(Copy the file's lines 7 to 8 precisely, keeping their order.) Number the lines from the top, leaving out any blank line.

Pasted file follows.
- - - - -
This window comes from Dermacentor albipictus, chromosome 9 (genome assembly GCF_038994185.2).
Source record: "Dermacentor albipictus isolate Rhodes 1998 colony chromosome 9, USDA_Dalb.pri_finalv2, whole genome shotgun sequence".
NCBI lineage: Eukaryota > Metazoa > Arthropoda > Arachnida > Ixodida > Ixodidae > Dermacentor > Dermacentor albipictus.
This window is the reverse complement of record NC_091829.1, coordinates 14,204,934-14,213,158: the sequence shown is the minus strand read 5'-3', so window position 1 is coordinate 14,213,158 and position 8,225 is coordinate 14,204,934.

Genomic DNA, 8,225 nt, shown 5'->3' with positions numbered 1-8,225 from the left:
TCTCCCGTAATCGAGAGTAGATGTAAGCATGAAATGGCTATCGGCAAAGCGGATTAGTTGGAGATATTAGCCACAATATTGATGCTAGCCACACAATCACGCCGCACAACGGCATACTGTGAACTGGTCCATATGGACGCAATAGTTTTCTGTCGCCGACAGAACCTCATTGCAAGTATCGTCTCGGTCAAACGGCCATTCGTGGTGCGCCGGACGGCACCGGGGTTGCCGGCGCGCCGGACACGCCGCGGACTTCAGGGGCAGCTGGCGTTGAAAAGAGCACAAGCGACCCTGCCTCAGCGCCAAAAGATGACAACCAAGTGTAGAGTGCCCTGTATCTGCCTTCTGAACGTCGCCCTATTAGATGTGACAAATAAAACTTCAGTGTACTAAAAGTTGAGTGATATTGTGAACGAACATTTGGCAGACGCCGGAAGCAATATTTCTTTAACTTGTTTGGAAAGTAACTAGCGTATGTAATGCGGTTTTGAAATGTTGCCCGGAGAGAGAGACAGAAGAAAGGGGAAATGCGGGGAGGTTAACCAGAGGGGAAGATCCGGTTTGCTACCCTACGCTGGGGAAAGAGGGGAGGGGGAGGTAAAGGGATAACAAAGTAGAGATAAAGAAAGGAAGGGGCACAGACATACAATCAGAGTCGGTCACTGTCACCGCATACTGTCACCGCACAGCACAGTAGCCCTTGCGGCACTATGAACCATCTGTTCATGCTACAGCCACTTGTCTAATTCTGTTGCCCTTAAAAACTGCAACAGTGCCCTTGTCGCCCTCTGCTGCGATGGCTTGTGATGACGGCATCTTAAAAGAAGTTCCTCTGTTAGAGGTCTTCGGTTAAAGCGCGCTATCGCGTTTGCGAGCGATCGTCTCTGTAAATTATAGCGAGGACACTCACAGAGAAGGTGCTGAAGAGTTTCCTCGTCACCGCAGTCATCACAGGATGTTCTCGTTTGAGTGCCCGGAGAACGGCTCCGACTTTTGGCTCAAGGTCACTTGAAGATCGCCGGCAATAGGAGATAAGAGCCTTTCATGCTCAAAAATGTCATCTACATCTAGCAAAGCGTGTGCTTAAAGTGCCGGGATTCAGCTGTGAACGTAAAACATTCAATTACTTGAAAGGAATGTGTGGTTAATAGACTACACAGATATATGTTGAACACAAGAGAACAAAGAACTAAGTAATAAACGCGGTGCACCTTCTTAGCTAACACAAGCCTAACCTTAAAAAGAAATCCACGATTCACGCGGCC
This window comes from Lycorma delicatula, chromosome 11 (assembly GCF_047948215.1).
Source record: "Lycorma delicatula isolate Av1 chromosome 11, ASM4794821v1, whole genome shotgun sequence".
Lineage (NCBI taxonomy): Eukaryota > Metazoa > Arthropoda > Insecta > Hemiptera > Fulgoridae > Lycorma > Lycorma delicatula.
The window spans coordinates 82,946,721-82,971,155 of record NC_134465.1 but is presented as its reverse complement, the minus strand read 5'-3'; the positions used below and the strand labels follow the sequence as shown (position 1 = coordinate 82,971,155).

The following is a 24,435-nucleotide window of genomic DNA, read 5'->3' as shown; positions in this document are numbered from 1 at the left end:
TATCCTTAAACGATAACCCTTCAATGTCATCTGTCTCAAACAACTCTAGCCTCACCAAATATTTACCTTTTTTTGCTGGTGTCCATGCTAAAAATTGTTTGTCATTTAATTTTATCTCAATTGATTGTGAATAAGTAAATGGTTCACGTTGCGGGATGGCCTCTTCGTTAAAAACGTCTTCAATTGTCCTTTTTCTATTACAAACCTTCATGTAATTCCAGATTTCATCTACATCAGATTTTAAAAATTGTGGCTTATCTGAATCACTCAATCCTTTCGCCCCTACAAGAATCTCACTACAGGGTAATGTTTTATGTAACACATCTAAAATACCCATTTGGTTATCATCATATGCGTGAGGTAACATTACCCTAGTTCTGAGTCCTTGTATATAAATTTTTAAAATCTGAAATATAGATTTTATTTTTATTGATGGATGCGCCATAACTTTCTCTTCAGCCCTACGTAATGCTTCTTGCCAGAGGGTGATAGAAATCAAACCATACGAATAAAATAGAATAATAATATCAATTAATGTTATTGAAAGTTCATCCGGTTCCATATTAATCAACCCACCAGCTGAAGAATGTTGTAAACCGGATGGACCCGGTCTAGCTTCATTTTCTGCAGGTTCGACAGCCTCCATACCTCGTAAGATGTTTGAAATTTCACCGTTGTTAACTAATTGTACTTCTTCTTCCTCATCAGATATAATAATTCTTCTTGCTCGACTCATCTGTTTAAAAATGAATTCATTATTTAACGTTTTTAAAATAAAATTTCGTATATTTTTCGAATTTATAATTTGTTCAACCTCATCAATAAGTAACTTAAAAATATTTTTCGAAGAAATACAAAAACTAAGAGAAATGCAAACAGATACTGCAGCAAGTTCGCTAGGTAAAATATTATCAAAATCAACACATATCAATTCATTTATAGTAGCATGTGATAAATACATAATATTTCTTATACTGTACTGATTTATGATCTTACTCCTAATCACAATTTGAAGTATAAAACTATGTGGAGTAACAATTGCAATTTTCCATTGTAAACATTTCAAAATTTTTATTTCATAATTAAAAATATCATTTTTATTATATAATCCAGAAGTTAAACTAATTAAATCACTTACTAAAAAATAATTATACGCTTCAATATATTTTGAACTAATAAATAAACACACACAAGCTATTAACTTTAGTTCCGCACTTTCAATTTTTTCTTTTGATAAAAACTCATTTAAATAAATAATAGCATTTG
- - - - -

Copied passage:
This window comes from Lycorma delicatula, chromosome 11 (assembly GCF_047948215.1).
Source record: "Lycorma delicatula isolate Av1 chromosome 11, ASM4794821v1, whole genome shotgun sequence".